Is the internet anti-social?
Is the internet anti-social?
There’s a story on the wires this week about a report from some sociologists at Duke University which claims that Americans are becoming more socially isolated, with fewer close personal friends than a decade ago. A number of contributing factors were cited, but the one which seemed to catch the headline writers’ attention was the increasing impact of the internet on our lives. “Social isolation linked to web” – claimed the headlines, but here’s an extract from the university’s press release which shows this ‘link’ to be somewhat tenuous (my emphasis):
The researchers speculated that changes in communities and families, such as the increase in the number of hours that family members spend at work and the influence of Internet communication, may contribute to the decrease in the size of close-knit circles of friends and relatives.
So the researchers speculated that the internet may be one of a number of factors at play here. Not exactly a rock solid scientific correlation, but more than enough for the press to start throwing rocks at the web.
This illustrates an odd attitude amongst many in the media and society at large, that there’s something fundamentally ‘not right’ about spending time online – it’s weird, anti-social and should probably be discouraged. People who spend too much time on the internet are sad, lonely geeks.
But why does the internet have such a bad reputation? Millions of people have, for decades, spent the bulk of their free time sat in front of the TV, shoving fish-finger sandwiches into their mouths as they soak up the latest episode of whatever dreary soap opera they’re addicted to, and this is seen as normal behaviour. If you spent a lot of time reading novels, people would consider this to be a wholesome, almost intellectual pastime, even if all you ever read were Andy McNab books.
Passively consuming conventional media is seen as socially acceptable behaviour, but a lot of people still don’t ‘get’ the web and think of it as weird and antisocial. In reality, nothing could be further from the truth, and those who share this attitude will be left behind in the greatest social revolution the world has ever seen.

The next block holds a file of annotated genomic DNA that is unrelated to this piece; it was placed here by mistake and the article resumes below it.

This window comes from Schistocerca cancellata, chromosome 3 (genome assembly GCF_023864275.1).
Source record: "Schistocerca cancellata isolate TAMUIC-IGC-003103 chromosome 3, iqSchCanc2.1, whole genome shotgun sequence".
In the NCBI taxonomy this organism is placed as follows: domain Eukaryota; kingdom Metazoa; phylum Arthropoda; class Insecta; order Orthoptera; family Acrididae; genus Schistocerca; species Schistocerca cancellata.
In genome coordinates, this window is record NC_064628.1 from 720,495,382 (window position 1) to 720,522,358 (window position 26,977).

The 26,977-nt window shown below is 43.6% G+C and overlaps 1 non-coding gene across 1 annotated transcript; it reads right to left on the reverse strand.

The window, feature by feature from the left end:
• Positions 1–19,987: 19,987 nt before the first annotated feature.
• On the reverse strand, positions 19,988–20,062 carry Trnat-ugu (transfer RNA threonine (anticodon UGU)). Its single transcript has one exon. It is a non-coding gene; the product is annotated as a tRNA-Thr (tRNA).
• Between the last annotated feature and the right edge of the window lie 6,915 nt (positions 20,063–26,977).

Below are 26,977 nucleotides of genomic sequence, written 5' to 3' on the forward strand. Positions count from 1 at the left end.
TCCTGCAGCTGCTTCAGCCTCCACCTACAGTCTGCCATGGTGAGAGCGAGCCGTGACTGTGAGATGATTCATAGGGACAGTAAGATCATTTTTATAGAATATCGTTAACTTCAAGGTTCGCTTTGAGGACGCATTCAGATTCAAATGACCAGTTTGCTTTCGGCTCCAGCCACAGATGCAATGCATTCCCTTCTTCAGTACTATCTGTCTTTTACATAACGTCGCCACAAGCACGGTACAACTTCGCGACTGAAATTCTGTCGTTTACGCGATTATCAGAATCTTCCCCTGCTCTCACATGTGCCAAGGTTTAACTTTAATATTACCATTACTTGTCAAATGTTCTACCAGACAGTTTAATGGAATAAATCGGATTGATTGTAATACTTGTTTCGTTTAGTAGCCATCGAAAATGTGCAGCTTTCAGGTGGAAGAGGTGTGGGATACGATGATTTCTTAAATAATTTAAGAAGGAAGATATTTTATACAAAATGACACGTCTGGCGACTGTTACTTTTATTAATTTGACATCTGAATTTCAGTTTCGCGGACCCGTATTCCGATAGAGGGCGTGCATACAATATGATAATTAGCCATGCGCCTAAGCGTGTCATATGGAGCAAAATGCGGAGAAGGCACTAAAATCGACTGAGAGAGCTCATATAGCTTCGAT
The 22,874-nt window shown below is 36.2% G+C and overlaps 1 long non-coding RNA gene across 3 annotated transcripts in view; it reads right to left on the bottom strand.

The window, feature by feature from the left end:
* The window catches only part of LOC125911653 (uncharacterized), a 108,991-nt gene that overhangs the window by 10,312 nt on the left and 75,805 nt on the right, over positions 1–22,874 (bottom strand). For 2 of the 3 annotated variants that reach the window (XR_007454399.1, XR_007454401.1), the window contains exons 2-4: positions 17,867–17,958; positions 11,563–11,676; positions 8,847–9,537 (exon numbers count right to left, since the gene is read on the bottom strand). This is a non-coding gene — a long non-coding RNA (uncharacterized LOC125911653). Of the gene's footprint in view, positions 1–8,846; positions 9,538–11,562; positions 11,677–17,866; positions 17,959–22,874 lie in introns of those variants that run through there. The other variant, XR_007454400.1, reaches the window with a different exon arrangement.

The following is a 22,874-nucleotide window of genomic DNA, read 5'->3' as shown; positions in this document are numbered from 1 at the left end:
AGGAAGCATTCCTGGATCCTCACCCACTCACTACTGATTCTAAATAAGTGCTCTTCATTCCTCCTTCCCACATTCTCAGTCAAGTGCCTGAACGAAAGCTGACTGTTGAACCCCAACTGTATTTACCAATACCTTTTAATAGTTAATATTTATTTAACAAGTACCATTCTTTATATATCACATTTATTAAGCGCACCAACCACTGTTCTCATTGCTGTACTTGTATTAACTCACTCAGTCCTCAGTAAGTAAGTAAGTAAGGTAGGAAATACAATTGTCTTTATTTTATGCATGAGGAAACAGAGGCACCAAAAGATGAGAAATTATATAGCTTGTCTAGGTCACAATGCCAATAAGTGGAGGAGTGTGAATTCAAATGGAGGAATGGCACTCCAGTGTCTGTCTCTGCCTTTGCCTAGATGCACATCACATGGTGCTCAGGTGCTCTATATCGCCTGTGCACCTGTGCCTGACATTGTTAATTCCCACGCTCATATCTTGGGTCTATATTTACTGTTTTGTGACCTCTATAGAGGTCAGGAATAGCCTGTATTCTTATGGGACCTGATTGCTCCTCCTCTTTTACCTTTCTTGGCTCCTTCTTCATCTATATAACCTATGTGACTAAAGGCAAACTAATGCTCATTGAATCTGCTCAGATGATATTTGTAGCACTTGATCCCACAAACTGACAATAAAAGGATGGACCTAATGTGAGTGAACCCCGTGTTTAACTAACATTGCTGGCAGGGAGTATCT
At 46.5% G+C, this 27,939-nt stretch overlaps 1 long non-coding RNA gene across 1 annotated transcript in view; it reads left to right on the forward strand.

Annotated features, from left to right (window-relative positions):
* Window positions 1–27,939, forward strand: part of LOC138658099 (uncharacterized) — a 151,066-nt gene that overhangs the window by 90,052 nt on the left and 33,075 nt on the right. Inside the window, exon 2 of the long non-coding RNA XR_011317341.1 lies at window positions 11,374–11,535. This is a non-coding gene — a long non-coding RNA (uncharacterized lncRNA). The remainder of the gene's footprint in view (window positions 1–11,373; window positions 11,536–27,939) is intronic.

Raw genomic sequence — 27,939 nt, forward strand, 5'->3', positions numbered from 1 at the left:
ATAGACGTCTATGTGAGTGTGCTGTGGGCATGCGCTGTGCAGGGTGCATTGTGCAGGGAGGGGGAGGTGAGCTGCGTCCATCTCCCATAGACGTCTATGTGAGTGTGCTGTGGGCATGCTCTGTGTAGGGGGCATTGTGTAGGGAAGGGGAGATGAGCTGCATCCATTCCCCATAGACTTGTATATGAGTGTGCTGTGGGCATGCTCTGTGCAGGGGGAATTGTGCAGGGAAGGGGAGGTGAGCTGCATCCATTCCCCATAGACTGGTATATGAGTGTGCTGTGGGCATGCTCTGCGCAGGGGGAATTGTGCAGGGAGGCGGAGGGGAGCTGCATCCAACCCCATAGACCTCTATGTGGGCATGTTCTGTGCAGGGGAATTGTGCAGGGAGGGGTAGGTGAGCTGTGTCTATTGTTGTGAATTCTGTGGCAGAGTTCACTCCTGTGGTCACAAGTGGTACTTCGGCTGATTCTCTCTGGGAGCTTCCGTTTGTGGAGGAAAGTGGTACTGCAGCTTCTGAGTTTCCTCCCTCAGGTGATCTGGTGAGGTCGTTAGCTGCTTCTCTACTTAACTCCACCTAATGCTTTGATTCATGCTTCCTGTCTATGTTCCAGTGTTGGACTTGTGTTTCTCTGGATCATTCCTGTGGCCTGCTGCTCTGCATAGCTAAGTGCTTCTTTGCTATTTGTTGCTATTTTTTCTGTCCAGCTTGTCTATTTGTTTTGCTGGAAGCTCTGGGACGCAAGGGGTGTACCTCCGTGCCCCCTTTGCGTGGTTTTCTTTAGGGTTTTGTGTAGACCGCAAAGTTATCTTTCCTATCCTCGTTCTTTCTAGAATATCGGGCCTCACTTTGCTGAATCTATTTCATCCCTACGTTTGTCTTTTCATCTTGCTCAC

Far from being a medium for isolated, solitary individuals, the internet is enabling people to extend their social networks in ways never before imagined. Human relationships are no longer confined to the people we happen to live close to, and while we’d be fools to discount genuine interaction with our neighbours, the web makes it easy to build relationships across all geographic and political boundaries. It’s great that we can talk to people on different continents as easily as people who live on the same street, but this is about so much more than a simple, inexpensive means to communicate over long distances.
The development of the printing press, radio and TV helped to create a media paradigm in which a handful of powerful people (the church, governments, media barons) dictated the content agenda – the few were able to exercise strict control over what was broadcast and published for consumption by the many. Those days are over.
We’re seeing a rapidly increasing number of people creating and sharing their own content through blogs, video-sharing services, podcasts and other web based mediums. Through discussion forums, wikis, and other community driven web sites people are reaching out and communicating with each other in an environment where the only thing that they’re judged on is what say. The message is clear – people are much more interested in being creative and interacting with other human beings, than sitting in front of the idiot box having bland McMedia and corporate propaganda blasted into their brains.
There is clearly still an enormous market for commercially generated content, but people are turning away from the conventional broadcast model (which can be adequately defined as “being told what to watch and when to watch it”). The web offers an unprecedented level of freedom in terms of how content can be accessed, and by contrast television, radio, newspapers and other old-economy media now seem rigid and archaic.
If you understand the scope of what the web really offers people, you’d be stupid to expect them to not want to spend more time using it. Comparing the web with broadcast and print media, or thinking of it in terms of a communications tool simply doesn’t do justice to what is happening here. The web is quite unlike anything that has existed before and it’s still in its infancy, there’s a lot more development to be done and a lot of new ideas waiting to take form.
Right now, anybody with access to the web can easily publish any kind of material, from static text to video, which can be accessed by the one billion people currently online around the world, who can in turn respond to, contribute to, improve, disprove, or otherwise manipulate and interact with that content. As the web continues to evolve, people are constantly developing increasingly sophisticated and imaginative ways to interact with each other online, for business, politics, science, art, fun and a million different reasons.
Over the past ten years the web has changed the business world in ways nobody could have predicted, and now it’s doing the same to society. If you don’t get it, if you don’t understand why people are spending so much more time online, if you still think it’s anti-social and weird, you may as well retire now and go and live a cabin in the woods, because it’s only going to get weirder from here.
tags: internet | anti-social | media | society